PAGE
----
Trade Mark Disputes, Enforcement and Defence
The value of your IP is normally directly related to the extent to which the owner of the intellectual property rights can enforce these rights. Effective trade mark enforcement is necessary to maintain the value of your IP in legal terms and to provide an ongoing deterrent to infringement by any third party.
Enforce your trade mark rights
Infringement is the unauthorised use of a registered trade mark. A registered trade mark is infringed if a sign that is substantially identical or deceptively similar to a registered trade mark is used. As a trade mark owner, it is important to monitor the market to identify any third party selling their goods and services under your trade mark.
If you believe your trade mark is being infringed by a third party, it is highly advisable to get into contact with a registered trade mark attorney before commencing any communication with the alleged infringer.
How to identify cases of trade mark infringement
Under Section 120 of the Trade Marks Act 1995 (Cth), a person infringes a registered trade mark by:
- Using a sign which is substantially identical or deceptively similar to a registered mark in relation to:
- Goods and services for which the trade mark is registered for;
- Goods and services that are of the same description or closely related to the goods and services the trade mark is registered for.
- Using a “well-known” mark for unrelated goods and services to those in respect of which the trade mark is registered.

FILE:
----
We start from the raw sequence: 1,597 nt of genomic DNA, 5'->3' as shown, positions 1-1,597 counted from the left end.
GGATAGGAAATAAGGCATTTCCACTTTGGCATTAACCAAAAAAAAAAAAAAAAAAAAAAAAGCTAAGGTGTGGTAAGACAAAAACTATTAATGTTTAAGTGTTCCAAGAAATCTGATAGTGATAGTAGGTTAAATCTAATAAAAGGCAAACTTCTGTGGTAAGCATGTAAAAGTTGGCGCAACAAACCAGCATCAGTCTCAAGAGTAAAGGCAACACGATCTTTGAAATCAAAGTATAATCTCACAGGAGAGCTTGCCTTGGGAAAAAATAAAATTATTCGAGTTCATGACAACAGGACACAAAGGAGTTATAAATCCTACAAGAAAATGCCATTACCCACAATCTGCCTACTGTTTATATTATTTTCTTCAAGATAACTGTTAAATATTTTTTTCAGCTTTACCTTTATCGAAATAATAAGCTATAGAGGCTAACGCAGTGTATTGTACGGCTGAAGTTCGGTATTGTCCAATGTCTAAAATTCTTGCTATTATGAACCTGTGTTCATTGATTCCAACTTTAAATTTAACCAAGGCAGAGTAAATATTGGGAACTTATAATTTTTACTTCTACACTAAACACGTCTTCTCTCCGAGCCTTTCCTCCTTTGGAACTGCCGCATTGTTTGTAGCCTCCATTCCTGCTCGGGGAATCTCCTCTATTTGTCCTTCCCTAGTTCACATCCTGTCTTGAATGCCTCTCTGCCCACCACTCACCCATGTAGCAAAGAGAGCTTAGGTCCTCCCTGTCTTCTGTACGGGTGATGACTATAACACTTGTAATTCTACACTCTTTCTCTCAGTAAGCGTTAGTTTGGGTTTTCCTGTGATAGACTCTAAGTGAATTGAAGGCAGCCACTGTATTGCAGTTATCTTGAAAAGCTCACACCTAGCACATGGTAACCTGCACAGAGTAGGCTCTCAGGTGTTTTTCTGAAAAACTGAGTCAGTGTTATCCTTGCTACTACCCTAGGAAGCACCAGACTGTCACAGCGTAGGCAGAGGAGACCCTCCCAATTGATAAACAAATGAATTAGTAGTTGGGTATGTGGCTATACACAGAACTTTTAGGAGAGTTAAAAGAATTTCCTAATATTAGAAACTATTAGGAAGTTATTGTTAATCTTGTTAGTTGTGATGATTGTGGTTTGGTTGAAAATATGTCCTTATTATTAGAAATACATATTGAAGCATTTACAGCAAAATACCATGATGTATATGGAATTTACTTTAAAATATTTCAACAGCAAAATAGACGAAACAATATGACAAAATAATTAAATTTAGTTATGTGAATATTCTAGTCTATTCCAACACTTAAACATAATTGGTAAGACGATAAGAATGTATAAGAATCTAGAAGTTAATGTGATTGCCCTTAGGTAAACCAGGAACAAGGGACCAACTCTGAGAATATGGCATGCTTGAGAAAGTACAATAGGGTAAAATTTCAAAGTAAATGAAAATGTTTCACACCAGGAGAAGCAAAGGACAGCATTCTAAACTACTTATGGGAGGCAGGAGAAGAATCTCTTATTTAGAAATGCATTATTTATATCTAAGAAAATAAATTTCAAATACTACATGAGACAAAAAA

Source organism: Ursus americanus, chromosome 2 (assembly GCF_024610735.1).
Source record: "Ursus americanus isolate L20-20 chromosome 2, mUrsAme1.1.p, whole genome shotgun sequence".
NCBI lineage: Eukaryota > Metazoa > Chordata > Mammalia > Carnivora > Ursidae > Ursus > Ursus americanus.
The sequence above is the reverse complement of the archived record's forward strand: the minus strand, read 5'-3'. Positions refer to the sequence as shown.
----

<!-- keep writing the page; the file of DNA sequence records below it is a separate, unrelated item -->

Components of infringement
An allegedly infringing mark must be used as a trade mark i.e. a badge of origin for goods and services in respect of which the allegedly infringed trade mark has been registered. Various defences exist under Sect. 122 of the Act, which include bone fide use of a sign to indicate a characteristic of the goods/services.
The alleged infringing mark must be either substantially identical or deceptively similar to the registered trade mark and be used upon or in relation to goods or services of the same description or closely related to goods or services in respect of which the trade mark is registered.
To determine whether a mark is substantially identical to a registered mark, a side-by-side comparison of the respective marks, with their similarities and differences are noted. The importance of these assessed having regard to the essential features of the registered mark and the total impression of resemblance or dissimilarity that emerges from the comparison.
If the trade marks are not substantially identical, it should be considered whether they are deceptively similar. The test for deceptive similarity of marks does not involve a side-by-side comparison. he test is between, on the one hand, the impression based on recollection of one mark that a person of ordinary intelligence and memory would have and, on the other hand, the impressions that such a person would get from looking at the second mark.
Closely related goods/services
This is assessed by taking into consideration the following circumstances:
- the nature and characteristics of the goods/services;
- the origin of the goods/services;
- the purpose of the goods/services;
- whether the goods/services are usually provided by one and the same business or person;